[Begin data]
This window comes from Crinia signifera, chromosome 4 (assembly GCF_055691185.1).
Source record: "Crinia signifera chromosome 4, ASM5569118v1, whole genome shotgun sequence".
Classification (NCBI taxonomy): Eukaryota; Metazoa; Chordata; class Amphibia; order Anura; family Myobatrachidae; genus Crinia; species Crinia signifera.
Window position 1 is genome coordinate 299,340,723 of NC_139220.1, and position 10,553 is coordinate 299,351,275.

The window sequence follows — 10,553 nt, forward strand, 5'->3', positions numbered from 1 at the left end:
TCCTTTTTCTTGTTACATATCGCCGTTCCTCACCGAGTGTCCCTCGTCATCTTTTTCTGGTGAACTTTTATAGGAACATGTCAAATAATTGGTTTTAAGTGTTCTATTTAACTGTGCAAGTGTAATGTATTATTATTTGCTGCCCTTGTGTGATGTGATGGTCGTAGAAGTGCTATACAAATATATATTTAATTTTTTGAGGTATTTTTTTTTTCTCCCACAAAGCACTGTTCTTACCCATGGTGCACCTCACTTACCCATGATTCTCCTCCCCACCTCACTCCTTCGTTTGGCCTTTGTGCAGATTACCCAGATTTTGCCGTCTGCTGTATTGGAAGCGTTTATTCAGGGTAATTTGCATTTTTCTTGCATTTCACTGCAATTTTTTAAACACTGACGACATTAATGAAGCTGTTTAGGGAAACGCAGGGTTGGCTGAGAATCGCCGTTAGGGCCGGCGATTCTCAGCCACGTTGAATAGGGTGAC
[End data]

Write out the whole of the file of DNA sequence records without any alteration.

This window comes from Crinia signifera, chromosome 4 (assembly GCF_055691185.1).
Source record: "Crinia signifera chromosome 4, ASM5569118v1, whole genome shotgun sequence".
Classification (NCBI taxonomy): Eukaryota; Metazoa; Chordata; class Amphibia; order Anura; family Myobatrachidae; genus Crinia; species Crinia signifera.
Window position 1 is genome coordinate 299,340,723 of NC_139220.1, and position 10,553 is coordinate 299,351,275.

The window sequence follows — 10,553 nt, forward strand, 5'->3', positions numbered from 1 at the left end:
TCCTTTTTCTTGTTACATATCGCCGTTCCTCACCGAGTGTCCCTCGTCATCTTTTTCTGGTGAACTTTTATAGGAACATGTCAAATAATTGGTTTTAAGTGTTCTATTTAACTGTGCAAGTGTAATGTATTATTATTTGCTGCCCTTGTGTGATGTGATGGTCGTAGAAGTGCTATACAAATATATATTTAATTTTTTGAGGTATTTTTTTTTTCTCCCACAAAGCACTGTTCTTACCCATGGTGCACCTCACTTACCCATGATTCTCCTCCCCACCTCACTCCTTCGTTTGGCCTTTGTGCAGATTACCCAGATTTTGCCGTCTGCTGTATTGGAAGCGTTTATTCAGGGTAATTTGCATTTTTCTTGCATTTCACTGCAATTTTTTAAACACTGACGACATTAATGAAGCTGTTTAGGGAAACGCAGGGTTGGCTGAGAATCGCCGTTAGGGCCGGCGATTCTCAGCCACGTTGAATAGGGTGAC